India-Canada diplomatic tension remains despite New Delhi’s visa easing
While India’s latest move to relax the curbs have raised hopes that the relations between the two nations will improve from here on, the officials and experts said that it was not a breakthrough.
(L-R) Indian prime minister Narendra Modi (Photo by Rob Stothard/Getty Images) and Canadian prime minister Justin Trudeau (Photo by Chris J Ratcliffe/Getty Images)
REPAIRING the diplomatic relations between India and Canada after Ottawa alleged New Delhi’s role in the assassination of Sikh separatist leader Hardeep Singh Nijjar will be a long procedure after the two sides adopted maximalist approaches, despite the Narendra Modi government’s move to ease some of the visa curbs that it brought on Canadians, officials and experts have opined.
The Indian government recently decided to partially restore the visa services, weeks after Ottawa brought the charges over the murder of Nijjar who was gunned down outside a gurdwara by unidentified assailants in Surrey in British Columbia. India strongly reacted to the allegations, calling them “absurd and motivated”. Both sides expelled a top diplomat on either side before India took the decision to curb visas for Canadians.
While India’s latest move to relax the curbs have raised hopes that the relations between the two nations will improve from here on, the officials and experts said that it was not a breakthrough as neither India nor Canada has much incentive to hurry towards a return to normalcy, a Reuters report added.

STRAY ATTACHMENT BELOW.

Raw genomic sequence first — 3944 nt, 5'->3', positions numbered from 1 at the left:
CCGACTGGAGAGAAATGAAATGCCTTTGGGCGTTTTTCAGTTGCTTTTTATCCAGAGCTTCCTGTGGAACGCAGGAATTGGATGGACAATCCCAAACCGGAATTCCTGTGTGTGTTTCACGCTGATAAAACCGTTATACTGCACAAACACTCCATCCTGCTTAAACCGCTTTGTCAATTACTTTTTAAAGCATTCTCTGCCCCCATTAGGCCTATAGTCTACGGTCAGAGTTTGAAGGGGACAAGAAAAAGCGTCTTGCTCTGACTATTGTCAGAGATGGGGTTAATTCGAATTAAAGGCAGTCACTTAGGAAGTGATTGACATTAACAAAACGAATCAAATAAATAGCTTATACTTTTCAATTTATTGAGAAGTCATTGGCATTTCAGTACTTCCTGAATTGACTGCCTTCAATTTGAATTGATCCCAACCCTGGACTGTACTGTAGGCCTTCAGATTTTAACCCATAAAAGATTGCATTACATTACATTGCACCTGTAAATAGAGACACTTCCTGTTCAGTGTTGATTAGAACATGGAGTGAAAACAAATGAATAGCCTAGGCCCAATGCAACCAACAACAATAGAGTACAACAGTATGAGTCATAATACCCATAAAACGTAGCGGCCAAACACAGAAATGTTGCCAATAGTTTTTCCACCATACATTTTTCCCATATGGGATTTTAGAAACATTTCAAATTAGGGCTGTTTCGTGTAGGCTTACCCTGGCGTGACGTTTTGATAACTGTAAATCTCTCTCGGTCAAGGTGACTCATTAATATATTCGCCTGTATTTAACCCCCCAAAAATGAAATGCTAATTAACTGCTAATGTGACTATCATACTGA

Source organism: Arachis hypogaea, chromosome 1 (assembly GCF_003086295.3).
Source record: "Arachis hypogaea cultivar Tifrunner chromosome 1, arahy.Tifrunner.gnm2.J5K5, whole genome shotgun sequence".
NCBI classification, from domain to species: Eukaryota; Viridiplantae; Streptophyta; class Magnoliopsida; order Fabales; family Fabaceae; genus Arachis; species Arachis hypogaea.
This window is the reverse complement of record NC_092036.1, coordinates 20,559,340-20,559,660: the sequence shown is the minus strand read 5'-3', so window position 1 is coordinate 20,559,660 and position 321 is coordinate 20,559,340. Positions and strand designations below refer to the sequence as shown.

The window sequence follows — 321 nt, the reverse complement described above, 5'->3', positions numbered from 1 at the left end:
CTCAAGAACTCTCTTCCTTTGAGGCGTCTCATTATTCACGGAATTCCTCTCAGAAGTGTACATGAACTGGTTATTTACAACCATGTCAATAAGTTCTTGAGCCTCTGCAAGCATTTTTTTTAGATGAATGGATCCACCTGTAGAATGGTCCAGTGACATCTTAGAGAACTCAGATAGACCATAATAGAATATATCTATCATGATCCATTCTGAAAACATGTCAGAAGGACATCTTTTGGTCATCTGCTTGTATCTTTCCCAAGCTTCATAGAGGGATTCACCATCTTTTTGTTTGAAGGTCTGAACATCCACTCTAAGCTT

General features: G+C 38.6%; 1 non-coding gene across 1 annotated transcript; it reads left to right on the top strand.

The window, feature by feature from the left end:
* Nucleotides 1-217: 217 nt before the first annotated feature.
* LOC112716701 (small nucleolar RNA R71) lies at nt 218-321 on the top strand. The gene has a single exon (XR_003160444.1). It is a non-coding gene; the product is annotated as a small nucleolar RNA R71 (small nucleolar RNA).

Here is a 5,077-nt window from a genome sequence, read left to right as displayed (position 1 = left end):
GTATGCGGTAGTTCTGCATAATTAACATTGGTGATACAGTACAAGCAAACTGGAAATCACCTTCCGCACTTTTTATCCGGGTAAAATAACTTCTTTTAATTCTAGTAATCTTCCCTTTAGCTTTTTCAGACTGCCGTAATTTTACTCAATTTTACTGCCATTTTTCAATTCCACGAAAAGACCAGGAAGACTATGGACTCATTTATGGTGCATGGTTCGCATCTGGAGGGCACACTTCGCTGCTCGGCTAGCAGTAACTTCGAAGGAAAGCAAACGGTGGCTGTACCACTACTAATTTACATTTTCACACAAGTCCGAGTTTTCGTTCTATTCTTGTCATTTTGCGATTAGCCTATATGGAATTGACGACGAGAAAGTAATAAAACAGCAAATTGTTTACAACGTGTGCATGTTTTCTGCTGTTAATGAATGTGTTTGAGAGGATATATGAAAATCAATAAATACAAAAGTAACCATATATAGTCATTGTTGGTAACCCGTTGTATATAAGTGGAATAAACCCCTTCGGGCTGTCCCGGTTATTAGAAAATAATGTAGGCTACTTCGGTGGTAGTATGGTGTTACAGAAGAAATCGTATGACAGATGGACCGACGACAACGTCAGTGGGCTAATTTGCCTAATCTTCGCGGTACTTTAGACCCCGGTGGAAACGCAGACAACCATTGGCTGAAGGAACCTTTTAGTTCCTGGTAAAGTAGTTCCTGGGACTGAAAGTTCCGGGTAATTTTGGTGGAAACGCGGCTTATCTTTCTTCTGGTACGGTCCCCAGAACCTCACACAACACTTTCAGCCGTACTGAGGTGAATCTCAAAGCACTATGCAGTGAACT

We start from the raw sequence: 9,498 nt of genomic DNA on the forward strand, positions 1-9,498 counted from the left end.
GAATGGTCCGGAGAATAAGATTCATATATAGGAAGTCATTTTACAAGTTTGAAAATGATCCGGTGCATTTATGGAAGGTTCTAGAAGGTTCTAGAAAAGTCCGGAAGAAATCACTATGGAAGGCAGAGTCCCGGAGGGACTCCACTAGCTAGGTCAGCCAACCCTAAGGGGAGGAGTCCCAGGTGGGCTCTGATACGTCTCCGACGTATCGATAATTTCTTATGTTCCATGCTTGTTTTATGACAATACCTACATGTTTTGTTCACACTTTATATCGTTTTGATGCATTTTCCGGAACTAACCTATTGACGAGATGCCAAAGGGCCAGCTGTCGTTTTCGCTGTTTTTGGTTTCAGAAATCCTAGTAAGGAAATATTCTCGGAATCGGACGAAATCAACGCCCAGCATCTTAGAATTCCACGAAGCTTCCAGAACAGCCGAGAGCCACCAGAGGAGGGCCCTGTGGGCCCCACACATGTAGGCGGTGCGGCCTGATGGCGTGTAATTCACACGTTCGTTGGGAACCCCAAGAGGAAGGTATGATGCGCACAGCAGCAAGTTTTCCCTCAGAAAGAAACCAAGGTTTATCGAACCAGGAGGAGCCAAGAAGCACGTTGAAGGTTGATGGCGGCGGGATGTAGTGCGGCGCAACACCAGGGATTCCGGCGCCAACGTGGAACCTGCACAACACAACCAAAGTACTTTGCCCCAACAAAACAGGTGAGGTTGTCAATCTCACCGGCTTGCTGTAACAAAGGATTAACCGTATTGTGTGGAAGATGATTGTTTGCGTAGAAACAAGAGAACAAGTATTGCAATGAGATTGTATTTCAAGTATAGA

Neither of the two countries looks likely to make drastic moves for reconciliation since Canada’s probe is underway and Indian prime minister Narendra Modi is preparing for the national elections in April-May next year.
“The relationship is in deep crisis, perhaps its worst ever,” Michael Kugelman, director of the South Asia Institute at the Wilson Center in Washington, told Reuters.
“Each side may have a strong interest in the crisis not getting completely out of control, but that doesn’t mean there are strong incentives to resolve the crisis.”
Ajay Bisaria, a former Indian ambassador to Canada, told the news outlet that the relationship is in a “de-escalation phase” following “quiet diplomacy”.
While the two nations have spared business and trade relations, the spat has hurt talks on a free-trade deal and threatens Ottawa’s plans in the Indo-Pacific, where New Delhi is a key player to check China’s growing clout.
On September 18, Canadian prime minister Justin Trudeau said Canada was “actively pursuing credible allegations” linking New Delhi’s agents to the killing of Nijjar who had sought an independent Khalistan, a Sikh homeland, out of India.
Canada also expelled India’s intelligence chief in Ottawa and the latter quickly responded by halting 13 categories of visas for Canadians and reducing Canada’s diplomatic presence in India, a move Ottawa said was against the Vienna Conventions.